Assessment of individuals for legal purposes, to inform the decisions that will be made concerning them, is one of the core tasks of forensic psychology. It can occur at a variety of places within an individual’s journey through the system – for example, there may be a pre-trial assessment; or an assessment may be required by a judge prior to sentencing; or convicted prisoners or detained patients may be assessed for allocation decisions, for appraisal of risks and needs, or to review their progress. Within these areas, there are many specific objectives for which assessments might be conducted. Assessment is not therefore something that is done as an end in itself. It is designed to serve a purpose, and will usually result in a report, either verbal or written, prepared for a specified recipient or audience, in order to provide information that will in turn be entered into a decision the recipient is required to make. (Were that not the case, the recipient would be unlikely to have requested or commissioned the report.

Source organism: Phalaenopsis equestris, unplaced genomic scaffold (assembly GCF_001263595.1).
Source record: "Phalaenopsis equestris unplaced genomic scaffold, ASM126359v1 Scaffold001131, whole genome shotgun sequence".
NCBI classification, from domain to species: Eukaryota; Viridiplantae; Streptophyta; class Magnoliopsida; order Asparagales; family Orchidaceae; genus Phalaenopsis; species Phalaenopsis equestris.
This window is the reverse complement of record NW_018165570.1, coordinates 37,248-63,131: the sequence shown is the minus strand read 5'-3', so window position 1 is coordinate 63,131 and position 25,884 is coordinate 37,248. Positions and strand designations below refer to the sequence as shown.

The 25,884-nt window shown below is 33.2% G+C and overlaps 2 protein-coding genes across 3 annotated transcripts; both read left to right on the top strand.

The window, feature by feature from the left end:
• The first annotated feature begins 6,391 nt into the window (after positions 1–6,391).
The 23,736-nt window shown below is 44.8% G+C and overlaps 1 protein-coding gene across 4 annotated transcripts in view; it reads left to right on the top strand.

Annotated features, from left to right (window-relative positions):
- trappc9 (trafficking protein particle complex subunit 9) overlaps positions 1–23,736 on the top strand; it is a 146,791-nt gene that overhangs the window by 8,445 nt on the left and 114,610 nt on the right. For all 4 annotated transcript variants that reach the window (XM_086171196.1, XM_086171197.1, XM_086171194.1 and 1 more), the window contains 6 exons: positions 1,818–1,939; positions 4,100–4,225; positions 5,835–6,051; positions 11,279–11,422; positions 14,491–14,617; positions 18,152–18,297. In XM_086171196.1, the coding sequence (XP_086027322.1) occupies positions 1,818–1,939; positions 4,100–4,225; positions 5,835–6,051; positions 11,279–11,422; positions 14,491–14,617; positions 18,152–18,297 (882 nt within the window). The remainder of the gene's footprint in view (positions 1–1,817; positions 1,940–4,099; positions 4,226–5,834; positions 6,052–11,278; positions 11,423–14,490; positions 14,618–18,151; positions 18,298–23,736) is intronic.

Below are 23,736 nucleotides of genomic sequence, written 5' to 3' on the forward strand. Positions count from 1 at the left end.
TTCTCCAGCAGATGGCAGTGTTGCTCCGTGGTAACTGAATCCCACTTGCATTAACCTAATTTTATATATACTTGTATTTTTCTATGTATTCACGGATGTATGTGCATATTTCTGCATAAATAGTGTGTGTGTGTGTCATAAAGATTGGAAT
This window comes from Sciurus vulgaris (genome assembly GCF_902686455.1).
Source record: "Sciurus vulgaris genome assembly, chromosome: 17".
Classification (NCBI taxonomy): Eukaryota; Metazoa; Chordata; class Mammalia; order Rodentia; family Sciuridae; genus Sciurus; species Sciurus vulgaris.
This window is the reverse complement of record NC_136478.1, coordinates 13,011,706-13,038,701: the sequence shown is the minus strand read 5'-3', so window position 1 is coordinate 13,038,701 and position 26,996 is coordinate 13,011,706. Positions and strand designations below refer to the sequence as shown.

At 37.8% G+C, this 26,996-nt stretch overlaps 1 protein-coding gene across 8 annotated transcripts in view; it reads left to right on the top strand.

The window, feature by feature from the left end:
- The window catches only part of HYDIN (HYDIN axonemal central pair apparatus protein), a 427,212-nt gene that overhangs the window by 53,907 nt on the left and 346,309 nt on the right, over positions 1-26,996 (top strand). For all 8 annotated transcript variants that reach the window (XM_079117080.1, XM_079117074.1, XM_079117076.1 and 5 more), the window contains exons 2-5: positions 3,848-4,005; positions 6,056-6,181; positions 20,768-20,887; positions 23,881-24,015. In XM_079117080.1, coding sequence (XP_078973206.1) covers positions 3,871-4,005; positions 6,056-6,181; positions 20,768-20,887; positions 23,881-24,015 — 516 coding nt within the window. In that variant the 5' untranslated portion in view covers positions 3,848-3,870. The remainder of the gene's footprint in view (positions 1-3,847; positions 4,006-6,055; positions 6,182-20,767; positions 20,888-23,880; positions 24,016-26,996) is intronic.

Swipe to navigate through the chapters of this book
Please log in to get access to this content
To get access to this content you need the following product:
- Professional Roles: Assessing Offenders
- Macmillan Education UK
- Sequence number
- Chapter number